I remember the difference in these individuals as I listen to the troubled histories of the two "boys" who bought guns as part of their 18th birthday celebrations. I don't know what happened to most of the other the students involved in the tutoring program. The second student dropped out of the program for reasons I never learned, but I later saw his name in the newspaper when he was accused of being the driver in a car-jacking where his "friend" shot the woman who resisted having her car taken. Sadly, that student's essay was prophetic, as any true dreams for a future may have ended with that crime.
So, if we are going to do at least "one thing," could we -- should we -- focus on raising the threshold age for gun ownership? Should we give young people in their late teens more time to grow older (and "taller" or more mature) and thus to reach a point where the future seems brighter? I'm not suggesting they cannot participate in shooting sports, hunting, and the military, where we hope their use and skill building would be supervised by knowledgeable people. I am suggesting making it unlawful for them to "own" or at least to purchase guns until they are older. Research suggests that substantially more crimes of gun violence against others are committed by individuals between the ages of 17 and 21. There is research to support restricting gun ownership (and therefore gun sales) to individuals over 21 as one step forward in terms of safety.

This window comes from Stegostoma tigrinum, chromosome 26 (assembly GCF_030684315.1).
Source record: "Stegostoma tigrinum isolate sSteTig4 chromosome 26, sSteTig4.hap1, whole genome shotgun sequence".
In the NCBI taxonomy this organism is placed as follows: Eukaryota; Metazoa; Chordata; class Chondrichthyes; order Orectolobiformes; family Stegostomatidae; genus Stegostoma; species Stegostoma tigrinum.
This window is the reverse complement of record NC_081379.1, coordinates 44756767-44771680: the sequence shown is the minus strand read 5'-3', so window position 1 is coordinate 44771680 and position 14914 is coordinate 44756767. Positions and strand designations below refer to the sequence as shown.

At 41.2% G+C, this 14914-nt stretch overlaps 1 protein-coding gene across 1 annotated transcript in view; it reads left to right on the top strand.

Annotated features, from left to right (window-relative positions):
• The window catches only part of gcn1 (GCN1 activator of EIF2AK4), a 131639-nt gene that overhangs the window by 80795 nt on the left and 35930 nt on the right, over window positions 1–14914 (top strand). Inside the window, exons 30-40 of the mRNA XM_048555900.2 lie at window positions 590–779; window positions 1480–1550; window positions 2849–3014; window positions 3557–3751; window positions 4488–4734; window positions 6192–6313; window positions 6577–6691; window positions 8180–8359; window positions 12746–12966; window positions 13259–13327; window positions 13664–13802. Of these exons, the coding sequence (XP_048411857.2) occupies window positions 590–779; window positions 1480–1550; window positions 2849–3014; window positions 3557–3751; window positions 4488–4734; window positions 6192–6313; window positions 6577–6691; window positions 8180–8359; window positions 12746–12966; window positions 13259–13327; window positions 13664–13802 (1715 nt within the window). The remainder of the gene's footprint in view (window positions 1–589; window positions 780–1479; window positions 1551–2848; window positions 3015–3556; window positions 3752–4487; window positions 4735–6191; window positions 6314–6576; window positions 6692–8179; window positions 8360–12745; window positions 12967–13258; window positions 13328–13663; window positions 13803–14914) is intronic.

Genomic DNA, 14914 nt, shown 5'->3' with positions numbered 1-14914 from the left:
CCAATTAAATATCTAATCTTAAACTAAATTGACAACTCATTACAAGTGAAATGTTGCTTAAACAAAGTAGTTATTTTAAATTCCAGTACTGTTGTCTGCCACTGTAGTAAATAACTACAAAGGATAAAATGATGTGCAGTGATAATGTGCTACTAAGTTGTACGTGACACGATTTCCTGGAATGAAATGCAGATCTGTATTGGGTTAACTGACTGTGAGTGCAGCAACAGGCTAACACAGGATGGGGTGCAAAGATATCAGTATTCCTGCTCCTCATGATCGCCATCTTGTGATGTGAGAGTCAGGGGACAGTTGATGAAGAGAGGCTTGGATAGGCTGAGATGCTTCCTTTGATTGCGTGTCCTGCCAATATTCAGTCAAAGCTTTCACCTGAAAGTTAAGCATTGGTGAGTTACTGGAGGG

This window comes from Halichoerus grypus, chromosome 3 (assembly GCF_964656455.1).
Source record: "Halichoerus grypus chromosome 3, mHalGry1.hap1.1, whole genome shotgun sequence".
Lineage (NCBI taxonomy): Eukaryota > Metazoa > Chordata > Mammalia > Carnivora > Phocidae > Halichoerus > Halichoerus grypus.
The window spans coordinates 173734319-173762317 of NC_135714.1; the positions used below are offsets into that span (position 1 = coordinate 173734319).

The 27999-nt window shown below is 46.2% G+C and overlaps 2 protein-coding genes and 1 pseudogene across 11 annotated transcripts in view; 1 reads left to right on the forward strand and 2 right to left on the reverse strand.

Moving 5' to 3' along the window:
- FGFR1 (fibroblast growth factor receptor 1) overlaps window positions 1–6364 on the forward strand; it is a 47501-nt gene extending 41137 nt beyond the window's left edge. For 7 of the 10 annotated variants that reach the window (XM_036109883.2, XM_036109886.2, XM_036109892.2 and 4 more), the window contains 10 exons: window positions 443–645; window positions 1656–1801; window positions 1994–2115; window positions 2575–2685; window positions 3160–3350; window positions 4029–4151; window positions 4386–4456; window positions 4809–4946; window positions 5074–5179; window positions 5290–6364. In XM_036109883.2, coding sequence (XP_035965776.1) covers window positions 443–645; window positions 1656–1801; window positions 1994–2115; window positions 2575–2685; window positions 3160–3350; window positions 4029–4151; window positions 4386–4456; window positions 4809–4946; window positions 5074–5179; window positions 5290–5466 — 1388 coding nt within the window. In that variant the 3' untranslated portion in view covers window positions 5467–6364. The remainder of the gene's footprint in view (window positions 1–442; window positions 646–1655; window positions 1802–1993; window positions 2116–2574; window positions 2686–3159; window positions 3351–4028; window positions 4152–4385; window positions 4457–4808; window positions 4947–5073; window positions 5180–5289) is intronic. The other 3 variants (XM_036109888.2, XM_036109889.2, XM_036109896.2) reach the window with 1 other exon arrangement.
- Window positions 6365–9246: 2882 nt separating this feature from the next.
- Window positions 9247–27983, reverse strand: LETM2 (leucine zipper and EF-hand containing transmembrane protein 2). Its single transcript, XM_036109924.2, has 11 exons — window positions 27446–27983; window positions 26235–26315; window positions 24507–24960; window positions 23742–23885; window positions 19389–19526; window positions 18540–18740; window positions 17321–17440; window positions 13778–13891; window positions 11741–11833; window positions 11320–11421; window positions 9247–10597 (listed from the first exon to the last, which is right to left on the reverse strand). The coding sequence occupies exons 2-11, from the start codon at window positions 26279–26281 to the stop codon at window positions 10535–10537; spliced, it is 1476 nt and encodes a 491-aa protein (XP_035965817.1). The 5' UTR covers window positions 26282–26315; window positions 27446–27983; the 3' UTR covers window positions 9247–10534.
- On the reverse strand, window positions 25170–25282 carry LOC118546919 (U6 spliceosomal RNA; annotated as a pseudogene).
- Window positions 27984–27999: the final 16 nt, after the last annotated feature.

For example, in June 1999, a "collaborative report" under the auspices of the U.S. Department of Justice noted in part:
In 1996, 26,040 people in the United States were killed with guns. In 1997, offenders age 18, 19, and 20 ranked first, second, and third in the number of gun homicides committed. Of all gun homicides where an offender was identified, 24 percent were committed by this age group, which is consistent with the historical pattern of gun homicides over the past 10 years.
Other statistics suggest that gun-related suicide death rates are highest for females age 45 to 64 and for males age 75 and older, statistics that point to another form of age-specific gun tragedies. Age matters.